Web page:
Ms N Mvana (ANC) – yes
Ms R Mohlala (EFF) – no
Mr M Mashego (ANC) – yes
Ms G Tseke (ANC) – yes
Ms N Sihlwayi (ANC) – yes
Mr M Tseki (ANC) – yes
Mr L Basson (DA) – yes (happy to hear both presentations, would have preferred to deal with AG separately)
Ms E Powell (DA) – yes
The Chairperson ruled that as the majority was happy to have the DWS present to the Committee, the Minister and DGs were invited to address the Members on the 2018-19 Annual Report.
Presentations from the Minister and Department
Ms Lindiwe Sisulu, Minister of Human Settlements, Water and Sanitation, addressed the meeting with an overview, since the AG presentation had occupied an extensive amount of time in the meeting. An in-depth discussion would still need to be had. The DWS indicated that it had wanted to give its Report prior to the AGSA’s briefing, in order to indicate what it had done from the time it took office until present. Some issues referred to by the AG had been recurring in the DWS. At the time of taking office [May 2019], the Finance Minister had decried that the DWS was bankrupt. The Committee had been emphatic about this, requesting it was ensured this did not occur again. The situation of financial management resulted in the top- and municipal-level management being under investigation, which the DWS has fast-tracked to ensure follow-through as requested by the AG and Committee. This process has been concluded, with findings showing 48 cases of serious misconduct within the DWS. Of these, six Deputy DGs and Chief Directors were prioritised as a result of irregular expenditure to the amount of R7 billion. In total, R16.6 billion was regarded by the AGSA as irregular expenditure across the DWS, which was inherited by those holding office. Irregular expenditure, however, was not always fruitless expenditure. ‘Irregular’ denoted that the expenditure process was irregular and therefore wrong. The Department lost R1.7 billion in fruitless and wasteful expenditure. The Committee would be briefed by DWS regarding this to make explicit DWS intention to turn itself around and make sure that it had as clean a record as possible. Concern regarding the water boards was acknowledged, especially because emphasis had always been on the lack of consequence management and proactive investigation. A process had been initiated to show consequence management. At the time of the meeting, DWS had managed to contact two of the water boards regarding this: Amatola and Lepelle. Others identified by the AG would be contacted and investigated by DWS. The two boards mentioned that had been under investigation had responded in a manner that was outside the prescripts of the public service. The Minister said it was her responsibility to Parliament to ensure that the resources at the Department’s disposal are well looked after. Through the DG, the Minister’s other responsibility was to ensure that investigations were done to clear or lay charges as and when irregularities were found. The DWS was fully behind the report by the AGSA and would be putting a concerted effort into ensuring that the next time the AG reports on the performance of the DWS, they would be deemed ‘fully compliant’. Legal steps were being taken by the DWS in relation to two of the Chief Executive Officers of the boards being dealt with. A legal team had been put together to deal with these matters. The Minister then requested to be excused from the meeting as she was required to attend a special Cabinet meeting.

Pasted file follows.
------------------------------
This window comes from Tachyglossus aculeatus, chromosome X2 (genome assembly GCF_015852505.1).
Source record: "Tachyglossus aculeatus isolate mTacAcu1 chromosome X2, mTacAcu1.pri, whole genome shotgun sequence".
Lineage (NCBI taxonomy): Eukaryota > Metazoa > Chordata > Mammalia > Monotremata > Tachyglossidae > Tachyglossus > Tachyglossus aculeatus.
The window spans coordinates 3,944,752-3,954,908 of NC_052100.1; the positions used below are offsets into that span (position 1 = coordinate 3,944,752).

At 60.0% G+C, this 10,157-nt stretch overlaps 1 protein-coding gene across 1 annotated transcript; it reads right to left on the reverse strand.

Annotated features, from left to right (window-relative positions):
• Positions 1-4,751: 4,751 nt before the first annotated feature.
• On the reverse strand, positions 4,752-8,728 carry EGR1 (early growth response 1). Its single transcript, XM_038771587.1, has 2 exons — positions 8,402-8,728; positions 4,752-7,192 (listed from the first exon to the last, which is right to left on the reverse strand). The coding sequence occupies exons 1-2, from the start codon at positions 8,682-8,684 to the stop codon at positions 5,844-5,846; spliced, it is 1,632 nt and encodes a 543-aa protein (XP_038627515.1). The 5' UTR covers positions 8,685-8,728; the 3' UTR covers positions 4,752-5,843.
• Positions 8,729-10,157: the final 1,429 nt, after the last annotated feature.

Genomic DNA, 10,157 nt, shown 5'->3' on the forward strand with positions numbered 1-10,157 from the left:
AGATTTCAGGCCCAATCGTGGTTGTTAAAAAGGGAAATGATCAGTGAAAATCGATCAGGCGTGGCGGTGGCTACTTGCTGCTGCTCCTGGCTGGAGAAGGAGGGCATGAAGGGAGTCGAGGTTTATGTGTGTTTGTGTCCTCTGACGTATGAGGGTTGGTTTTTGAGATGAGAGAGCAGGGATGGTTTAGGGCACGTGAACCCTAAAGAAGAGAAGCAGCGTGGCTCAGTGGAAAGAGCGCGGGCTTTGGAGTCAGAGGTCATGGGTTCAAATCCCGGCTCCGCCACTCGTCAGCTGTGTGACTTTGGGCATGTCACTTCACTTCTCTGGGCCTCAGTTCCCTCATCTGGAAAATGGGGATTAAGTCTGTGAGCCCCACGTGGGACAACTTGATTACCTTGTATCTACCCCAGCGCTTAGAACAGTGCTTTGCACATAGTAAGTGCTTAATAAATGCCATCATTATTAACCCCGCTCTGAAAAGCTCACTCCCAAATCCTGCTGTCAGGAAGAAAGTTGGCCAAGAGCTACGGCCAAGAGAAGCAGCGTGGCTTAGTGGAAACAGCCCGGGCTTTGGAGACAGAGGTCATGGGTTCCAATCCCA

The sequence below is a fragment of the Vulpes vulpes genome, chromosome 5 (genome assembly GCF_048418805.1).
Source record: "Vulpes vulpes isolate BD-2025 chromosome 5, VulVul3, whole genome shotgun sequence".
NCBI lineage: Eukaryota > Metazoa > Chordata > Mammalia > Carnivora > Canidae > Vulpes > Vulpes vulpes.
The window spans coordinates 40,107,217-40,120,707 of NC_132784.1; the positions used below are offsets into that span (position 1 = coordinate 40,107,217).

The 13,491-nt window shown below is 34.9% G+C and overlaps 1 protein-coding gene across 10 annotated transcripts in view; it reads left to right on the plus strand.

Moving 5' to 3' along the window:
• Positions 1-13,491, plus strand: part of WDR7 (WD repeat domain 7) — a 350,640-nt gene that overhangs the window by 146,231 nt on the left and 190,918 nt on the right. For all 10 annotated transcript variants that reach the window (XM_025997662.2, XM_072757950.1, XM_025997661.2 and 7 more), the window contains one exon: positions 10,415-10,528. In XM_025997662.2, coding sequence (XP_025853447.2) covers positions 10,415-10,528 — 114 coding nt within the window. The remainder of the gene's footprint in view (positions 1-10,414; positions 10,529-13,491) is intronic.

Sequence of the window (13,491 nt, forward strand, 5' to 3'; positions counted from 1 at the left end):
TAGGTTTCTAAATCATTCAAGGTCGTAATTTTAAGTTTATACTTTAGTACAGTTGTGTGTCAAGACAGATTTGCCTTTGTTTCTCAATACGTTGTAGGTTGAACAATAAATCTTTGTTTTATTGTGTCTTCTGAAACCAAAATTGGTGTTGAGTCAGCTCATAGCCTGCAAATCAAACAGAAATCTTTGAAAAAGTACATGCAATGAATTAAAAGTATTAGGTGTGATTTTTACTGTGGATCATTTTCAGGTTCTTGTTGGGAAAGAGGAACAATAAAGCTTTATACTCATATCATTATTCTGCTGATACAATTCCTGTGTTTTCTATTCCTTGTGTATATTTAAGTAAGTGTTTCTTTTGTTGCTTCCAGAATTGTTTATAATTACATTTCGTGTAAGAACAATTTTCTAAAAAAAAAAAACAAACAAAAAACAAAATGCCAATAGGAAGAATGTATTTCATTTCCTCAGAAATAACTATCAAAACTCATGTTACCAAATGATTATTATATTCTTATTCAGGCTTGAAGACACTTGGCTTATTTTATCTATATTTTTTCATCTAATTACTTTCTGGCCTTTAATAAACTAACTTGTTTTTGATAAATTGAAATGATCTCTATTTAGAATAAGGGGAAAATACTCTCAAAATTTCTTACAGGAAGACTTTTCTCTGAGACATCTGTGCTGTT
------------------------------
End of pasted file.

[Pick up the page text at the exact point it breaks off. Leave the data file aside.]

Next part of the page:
The Chairperson thanked the Minister and allowed the Acting DG and his team to guide the Committee through the DWS annual report for 2018-19.
Mr Mbulelo Tshangana, DWS Acting Director-General, acknowledged the presentation by the Minister, where she mentioned R16.5 billion in irregular expenditure. The presentation of the AGSA was an accurate reflection of the status of financial management in the Department. The presentation would have an emphasis on the financial turnaround plan. But it would briefly review non-financial organisation performance and financial performance in 2018/2019, and provide feedback on the AG’s report and the state of Human Resources (HR) in DWS. Figures regarding consequence management would also be provided. The DWS finances showed significant accruals and payables to the value of R2.004 billion from previous financial years. This had been reduced by close to R1 billion since then, but these budget pressures impacted the Department’s operations and hence the achievement of some of its planned targets. This showed the need for consequence management. Key highlights included the Department’s Learning Academy, along with its professional development component, as well as an unqualified audit outcome for the main account financial statements and the audit of predetermined objectives.
Overview of Non-Financial Performance
The turnaround time for water use authorisations had been drastically reduced, among other highlights outlined. Overall, 55% of what was contracted to be achieved, was achieved by the Department. Programme One was the worst performing programme (45% achievement). Reasons for this were financial constraints and poor financial management. The DWS struggled in the year under review, resulting in many outcomes not being achieved. The Mzimvubu Water Project, which included Lalini and Ntabelanga dams showed a number of processes that were not managed very well and resulted in poor performance. The projects listed in the annual report were linked to irregular expenditure, with officials directly involved in procuring service-providers under investigation. R10 billion of irregular expenditure had been revealed and confirmed to National Treasury to be under investigation. Some officials had already been disciplined and charged. The law was taking its course.